Learning, Growing, and Figuring out how to run my own small business.

posted in: 3D Printing, JK3D | 0

JK3D.us was “started” last year sometime; I bought a domain, hosting, installed WordPress, and then did nothing about it for close to a year while I worked to figure out what it was going to be. Everything seems simple at fist to sell some widgets online… then when you think about the entire logistics and customer aspect… it gets a lot more interesting.

A year of prep, and anxiety

I’ve run multiple small ventures in the past, some successful, some failures, but all consumed me when I was working on them. I don’t know how to go half in on anything and that is a significant problem in this instance as to go “all-in” on engineering and 3D design work could require more capital, space, time, education and commitment than I have right now. That aspect scared me and gave me pause before “launching” JK3D.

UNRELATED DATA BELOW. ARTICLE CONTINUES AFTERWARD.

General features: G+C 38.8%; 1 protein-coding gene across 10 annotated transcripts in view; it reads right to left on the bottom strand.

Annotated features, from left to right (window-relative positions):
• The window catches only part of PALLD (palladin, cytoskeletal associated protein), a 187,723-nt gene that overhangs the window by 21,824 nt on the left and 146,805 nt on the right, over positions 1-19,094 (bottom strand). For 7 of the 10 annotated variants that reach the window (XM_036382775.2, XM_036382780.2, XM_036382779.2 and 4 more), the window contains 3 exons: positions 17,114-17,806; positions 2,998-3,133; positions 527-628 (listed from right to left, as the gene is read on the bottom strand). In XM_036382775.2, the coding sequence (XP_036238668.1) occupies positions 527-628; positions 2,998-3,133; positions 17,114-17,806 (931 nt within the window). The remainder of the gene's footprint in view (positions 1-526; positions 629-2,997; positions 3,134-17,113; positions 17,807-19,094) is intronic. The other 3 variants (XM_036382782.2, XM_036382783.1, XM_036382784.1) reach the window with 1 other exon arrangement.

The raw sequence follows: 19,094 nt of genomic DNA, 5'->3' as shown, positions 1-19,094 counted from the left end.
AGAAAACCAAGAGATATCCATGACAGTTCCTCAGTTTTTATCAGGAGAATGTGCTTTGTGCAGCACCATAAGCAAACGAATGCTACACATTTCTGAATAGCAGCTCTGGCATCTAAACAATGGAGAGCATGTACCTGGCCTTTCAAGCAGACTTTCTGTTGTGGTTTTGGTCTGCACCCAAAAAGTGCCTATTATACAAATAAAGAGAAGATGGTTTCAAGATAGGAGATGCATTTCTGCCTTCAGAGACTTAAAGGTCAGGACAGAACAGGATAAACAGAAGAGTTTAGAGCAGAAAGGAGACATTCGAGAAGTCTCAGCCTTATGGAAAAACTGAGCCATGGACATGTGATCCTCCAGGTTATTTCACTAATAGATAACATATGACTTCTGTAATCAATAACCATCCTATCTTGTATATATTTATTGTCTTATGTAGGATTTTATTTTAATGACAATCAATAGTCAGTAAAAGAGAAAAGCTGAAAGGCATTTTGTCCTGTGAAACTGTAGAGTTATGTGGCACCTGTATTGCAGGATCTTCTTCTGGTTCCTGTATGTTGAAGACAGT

I spent months passively and actively working on how I am going to handle this endeavor. I watched other sites, businesses, and hobbyists, and how they were succeeding and failing. I also had to look inside to see what I wanted to be. The anxiety of failure built up over the year about if I would not be good enough, not be able to make products or services people would want or need, and if I would just waste time and money… I feel like I am OK at what I do with 3D work… but Imposter Syndrome runs strong with me.

So I had to approach this in a way that I limit my liabilities, costs, and obligation to the business in order to keep the operational expenses from dragging me down during slow times, and enable me to pivot as needed. I built the store/site on inexpensive prepaid hosting, using WordPress, and using tools, plugins, and other parts that do not require subscriptions… so if the site is slow, I am out virtually nothing. (Shopify, Etsy, etc… all have monthly costs or significantly higher operational costs than I am comfortable with right now. Month to month my store can run for under 10% what the lowest Shopify monthly would be)